If your therapist isn't giving you that sense of going into this introspective area you need to, I would like you to interview psychologists who have a more humanistic focus. If you don't have a good referral source, here is the web address for Psychology Today's therapist directory. You can sort by zip codes and when you see someone who seems like they might be helpful (they show you a photo of the therapist!) look at the listing and see if they list psychodynamic and humanistic therapy in their orientations. http://therapists.psychologytoday.com/rms/ The idea here isn't that these types of therapy are magic. It's that I want you to find a therapist who will form a strong therapeutic alliance with you and will help you look at the sources of your emotions and all or nothing thinking. You need to explore this if therapy will be ultimately worthwhile.
Now, I want to give you a tool to use for when the depression is overwhelming or there is anxiety. Here are instructions on a therapeutic protocol called Progressive Muscle Relaxation (PMR). It's really quite easy to do almost anywhere. My patients suffering from depression or anxiety, when I teach them PMR at first are amazed how simple it is and that it is a psychological protocol. It was first used in the 1920s! Since then, of course, it has been refined and many studies have been done showing its effectiveness. You will practice PMR at first when you don't wake up with an attack so that you will be familiar with it. I want you to practice the PMR at least 5-6 times before an attack or feeling acute anxiety. Why? Because when you're in the throes of anxiety, you will only remember to do something you are very familiar with it. So practicing 5-6 times is really a minimum.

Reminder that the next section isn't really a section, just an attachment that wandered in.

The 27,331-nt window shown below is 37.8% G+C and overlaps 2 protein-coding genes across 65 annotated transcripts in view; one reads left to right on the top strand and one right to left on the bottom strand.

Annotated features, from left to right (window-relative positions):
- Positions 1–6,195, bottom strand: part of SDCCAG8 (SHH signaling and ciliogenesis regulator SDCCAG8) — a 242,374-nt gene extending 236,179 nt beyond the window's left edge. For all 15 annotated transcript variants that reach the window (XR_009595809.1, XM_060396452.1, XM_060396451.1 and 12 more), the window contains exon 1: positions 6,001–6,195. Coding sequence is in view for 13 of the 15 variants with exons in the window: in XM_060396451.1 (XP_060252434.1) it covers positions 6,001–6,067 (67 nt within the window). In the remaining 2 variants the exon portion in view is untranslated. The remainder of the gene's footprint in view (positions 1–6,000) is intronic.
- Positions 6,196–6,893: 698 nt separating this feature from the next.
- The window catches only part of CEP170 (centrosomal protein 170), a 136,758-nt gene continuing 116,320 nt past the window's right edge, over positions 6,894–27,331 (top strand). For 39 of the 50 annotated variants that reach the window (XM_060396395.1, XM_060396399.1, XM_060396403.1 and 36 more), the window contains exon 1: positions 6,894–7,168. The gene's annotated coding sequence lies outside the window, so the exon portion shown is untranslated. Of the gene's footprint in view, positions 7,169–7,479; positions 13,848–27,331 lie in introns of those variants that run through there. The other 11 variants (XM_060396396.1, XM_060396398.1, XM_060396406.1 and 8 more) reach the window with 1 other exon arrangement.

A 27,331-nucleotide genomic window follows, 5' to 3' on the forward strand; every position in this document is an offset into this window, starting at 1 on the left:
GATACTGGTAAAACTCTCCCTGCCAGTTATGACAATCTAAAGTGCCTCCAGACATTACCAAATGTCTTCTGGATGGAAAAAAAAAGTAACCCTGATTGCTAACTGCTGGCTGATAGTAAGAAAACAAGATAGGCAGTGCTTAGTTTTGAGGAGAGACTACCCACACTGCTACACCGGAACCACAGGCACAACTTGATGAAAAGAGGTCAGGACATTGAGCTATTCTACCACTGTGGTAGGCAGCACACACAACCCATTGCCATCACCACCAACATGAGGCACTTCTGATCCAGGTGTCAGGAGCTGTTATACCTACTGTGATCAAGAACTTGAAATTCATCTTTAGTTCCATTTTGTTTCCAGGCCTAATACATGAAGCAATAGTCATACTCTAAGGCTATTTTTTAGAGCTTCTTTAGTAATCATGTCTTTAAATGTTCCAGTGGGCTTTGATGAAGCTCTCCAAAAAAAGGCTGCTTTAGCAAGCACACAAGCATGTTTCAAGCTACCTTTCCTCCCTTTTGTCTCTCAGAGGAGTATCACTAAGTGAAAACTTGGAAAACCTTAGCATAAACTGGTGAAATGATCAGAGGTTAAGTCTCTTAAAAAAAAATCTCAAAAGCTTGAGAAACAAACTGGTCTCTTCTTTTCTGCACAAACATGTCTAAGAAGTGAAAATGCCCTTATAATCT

I want to stress the importance of breathing as well. Part of the physiology of what is happening to you in depression and anxiety is that your breathing is getting shallower. This reduces the oxygen in your blood to your brain. That increases the anxiety reaction, which strengthens the attack and you are in a vicious cycle! Not good. So breathing is the primary tool. I have found in my practice that learning breathing techniques can be helpful. But some of my patients are not interested in learning more than one thing at the beginning, so I have found that just reminding you to BREATHE deeply at the same time you are doing PMR is almost as good. If you are willing to take a yoga class and learn breathing techniques, that's the best. But, breathing deeply with your PMR will help. So, we're ready for learning PMR. I want you to print my instructions below my signature and have a copy in each of the rooms of your home where you may be when you have an attack. And again, you need to practice this easy technique at least 5-6 times as soon as you can. It needs to become as natural to you as breathing. Ah, remember breathing?
Please remember to click the green accept button. Feel free to continue the discussion; my goal is to get you the best answers possible. Bonuses are always appreciated! If I can be of further help with any issue, just put "for Dr. Mark" in the front of your new question, and I'll be the one to answer it. All the best, XXXXX XXXXX
Quickly focusing on each group one after the other, with practice you can relax your body like ‘liquid relaxation’ poured on your head and it flowed down and completely covered you. You can use progressive muscle relaxation to quickly de-stress any time.